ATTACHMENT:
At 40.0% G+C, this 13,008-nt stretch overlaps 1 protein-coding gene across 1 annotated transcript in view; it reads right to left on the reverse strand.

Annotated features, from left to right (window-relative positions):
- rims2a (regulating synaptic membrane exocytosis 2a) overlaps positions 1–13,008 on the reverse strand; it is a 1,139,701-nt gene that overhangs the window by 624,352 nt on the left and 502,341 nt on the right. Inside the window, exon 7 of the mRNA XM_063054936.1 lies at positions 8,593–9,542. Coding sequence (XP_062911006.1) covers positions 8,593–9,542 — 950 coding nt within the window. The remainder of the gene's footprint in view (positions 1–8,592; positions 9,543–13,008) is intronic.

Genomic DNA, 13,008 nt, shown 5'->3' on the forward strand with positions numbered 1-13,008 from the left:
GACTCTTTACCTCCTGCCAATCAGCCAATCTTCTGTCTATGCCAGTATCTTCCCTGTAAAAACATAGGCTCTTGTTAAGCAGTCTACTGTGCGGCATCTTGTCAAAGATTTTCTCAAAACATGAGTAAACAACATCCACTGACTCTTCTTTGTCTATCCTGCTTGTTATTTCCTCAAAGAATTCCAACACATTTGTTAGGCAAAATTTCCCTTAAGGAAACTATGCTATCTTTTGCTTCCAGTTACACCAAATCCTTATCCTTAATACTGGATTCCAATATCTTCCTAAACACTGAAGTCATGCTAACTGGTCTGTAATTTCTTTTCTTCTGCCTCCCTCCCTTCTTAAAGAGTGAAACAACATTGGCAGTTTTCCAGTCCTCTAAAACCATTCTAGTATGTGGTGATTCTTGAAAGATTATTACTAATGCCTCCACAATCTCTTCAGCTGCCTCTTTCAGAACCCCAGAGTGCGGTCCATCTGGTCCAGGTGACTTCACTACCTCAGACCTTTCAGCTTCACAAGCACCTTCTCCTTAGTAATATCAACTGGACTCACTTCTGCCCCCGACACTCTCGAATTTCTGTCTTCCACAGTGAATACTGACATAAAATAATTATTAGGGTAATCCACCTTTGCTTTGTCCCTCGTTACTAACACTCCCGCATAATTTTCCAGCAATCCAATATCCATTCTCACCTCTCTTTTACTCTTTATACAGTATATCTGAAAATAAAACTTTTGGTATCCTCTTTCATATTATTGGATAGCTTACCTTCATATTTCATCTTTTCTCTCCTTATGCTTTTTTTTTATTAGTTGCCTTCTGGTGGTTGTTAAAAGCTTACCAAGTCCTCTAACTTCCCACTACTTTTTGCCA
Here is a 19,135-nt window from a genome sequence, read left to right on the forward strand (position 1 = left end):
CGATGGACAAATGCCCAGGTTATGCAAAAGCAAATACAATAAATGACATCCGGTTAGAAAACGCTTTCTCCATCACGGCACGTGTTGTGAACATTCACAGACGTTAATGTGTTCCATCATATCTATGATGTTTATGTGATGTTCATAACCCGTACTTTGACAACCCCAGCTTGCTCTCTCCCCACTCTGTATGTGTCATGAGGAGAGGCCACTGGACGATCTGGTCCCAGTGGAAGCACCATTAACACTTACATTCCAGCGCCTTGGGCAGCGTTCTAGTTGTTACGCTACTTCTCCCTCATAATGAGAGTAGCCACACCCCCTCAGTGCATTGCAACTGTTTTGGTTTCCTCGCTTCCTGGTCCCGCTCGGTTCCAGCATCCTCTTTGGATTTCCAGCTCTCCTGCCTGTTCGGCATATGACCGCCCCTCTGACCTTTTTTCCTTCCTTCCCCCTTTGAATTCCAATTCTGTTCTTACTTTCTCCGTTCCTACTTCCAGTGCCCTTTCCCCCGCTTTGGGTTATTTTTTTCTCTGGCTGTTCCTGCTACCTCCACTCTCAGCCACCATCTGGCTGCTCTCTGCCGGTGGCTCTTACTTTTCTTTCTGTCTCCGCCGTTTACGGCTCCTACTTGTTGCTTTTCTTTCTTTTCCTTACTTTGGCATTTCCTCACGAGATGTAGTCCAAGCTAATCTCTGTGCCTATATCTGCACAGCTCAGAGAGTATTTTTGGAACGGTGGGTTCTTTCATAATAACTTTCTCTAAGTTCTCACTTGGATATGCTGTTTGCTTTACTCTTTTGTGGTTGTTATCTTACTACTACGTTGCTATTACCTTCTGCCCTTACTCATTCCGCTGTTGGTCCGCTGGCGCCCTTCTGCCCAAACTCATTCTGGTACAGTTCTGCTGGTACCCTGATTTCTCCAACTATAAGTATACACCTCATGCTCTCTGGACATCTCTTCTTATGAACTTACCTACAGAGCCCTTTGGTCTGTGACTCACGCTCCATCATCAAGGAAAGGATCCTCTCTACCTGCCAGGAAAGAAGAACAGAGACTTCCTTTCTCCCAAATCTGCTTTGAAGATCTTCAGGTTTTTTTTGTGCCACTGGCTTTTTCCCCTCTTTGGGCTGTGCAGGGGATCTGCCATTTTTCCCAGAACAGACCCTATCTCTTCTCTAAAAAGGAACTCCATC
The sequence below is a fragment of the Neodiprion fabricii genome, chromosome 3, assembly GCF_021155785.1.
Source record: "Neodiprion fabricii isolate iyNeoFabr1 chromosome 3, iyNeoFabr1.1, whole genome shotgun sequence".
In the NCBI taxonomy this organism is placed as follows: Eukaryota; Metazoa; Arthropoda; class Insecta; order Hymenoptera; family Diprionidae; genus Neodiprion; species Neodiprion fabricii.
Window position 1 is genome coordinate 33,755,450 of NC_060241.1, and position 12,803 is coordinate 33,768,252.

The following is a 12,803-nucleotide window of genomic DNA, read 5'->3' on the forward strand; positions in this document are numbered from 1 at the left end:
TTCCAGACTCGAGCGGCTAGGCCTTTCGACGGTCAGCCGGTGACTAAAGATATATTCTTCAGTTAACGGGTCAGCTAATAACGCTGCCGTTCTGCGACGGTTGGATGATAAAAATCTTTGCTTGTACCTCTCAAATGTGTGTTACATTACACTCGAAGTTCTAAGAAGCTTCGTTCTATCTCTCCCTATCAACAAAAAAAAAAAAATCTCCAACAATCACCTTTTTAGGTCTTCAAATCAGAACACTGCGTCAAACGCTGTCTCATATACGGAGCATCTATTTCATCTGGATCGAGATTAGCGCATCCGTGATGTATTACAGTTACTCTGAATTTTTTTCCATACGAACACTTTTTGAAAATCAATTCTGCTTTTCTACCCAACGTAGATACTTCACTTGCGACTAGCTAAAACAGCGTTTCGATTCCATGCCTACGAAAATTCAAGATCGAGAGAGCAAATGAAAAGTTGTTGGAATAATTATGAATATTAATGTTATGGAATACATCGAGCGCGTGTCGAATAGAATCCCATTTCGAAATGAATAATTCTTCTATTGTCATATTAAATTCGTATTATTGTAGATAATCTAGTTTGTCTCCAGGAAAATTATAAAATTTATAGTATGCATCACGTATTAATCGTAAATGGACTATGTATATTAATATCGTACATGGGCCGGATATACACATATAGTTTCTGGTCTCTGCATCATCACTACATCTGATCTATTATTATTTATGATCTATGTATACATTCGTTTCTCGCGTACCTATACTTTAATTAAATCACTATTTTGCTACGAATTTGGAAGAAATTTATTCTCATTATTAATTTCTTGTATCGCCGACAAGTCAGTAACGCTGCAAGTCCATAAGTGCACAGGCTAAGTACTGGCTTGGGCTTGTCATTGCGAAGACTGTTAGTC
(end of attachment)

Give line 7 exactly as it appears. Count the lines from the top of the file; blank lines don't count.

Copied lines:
CGATGGACAAATGCCCAGGTTATGCAAAAGCAAATACAATAAATGACATCCGGTTAGAAAACGCTTTCTCCATCACGGCACGTGTTGTGAACATTCACAGACGTTAATGTGTTCCATCATATCTATGATGTTTATGTGATGTTCATAACCCGTACTTTGACAACCCCAGCTTGCTCTCTCCCCACTCTGTATGTGTCATGAGGAGAGGCCACTGGACGATCTGGTCCCAGTGGAAGCACCATTAACACTTACATTCCAGCGCCTTGGGCAGCGTTCTAGTTGTTACGCTACTTCTCCCTCATAATGAGAGTAGCCACACCCCCTCAGTGCATTGCAACTGTTTTGGTTTCCTCGCTTCCTGGTCCCGCTCGGTTCCAGCATCCTCTTTGGATTTCCAGCTCTCCTGCCTGTTCGGCATATGACCGCCCCTCTGACCTTTTTTCCTTCCTTCCCCCTTTGAATTCCAATTCTGTTCTTACTTTCTCCGTTCCTACTTCCAGTGCCCTTTCCCCCGCTTTGGGTTATTTTTTTCTCTGGCTGTTCCTGCTACCTCCACTCTCAGCCACCATCTGGCTGCTCTCTGCCGGTGGCTCTTACTTTTCTTTCTGTCTCCGCCGTTTACGGCTCCTACTTGTTGCTTTTCTTTCTTTTCCTTACTTTGGCATTTCCTCACGAGATGTAGTCCAAGCTAATCTCTGTGCCTATATCTGCACAGCTCAGAGAGTATTTTTGGAACGGTGGGTTCTTTCATAATAACTTTCTCTAAGTTCTCACTTGGATATGCTGTTTGCTTTACTCTTTTGTGGTTGTTATCTTACTACTACGTTGCTATTACCTTCTGCCCTTACTCATTCCGCTGTTGGTCCGCTGGCGCCCTTCTGCCCAAACTCATTCTGGTACAGTTCTGCTGGTACCCTGATTTCTCCAACTATAAGTATACACCTCATGCTCTCTGGACATCTCTTCTTATGAACTTACCTACAGAGCCCTTTGGTCTGTGACTCACGCTCCATCATCAAGGAAAGGATCCTCTCTACCTGCCAGGAAAGAAGAACAGAGACTTCCTTTCTCCCAAATCTGCTTTGAAGATCTTCAGGTTTTTTTTGTGCCACTGGCTTTTTCCCCTCTTTGGGCTGTGCAGGGGATCTGCCATTTTTCCCAGAACAGACCCTATCTCTTCTCTAAAAAGGAACTCCATC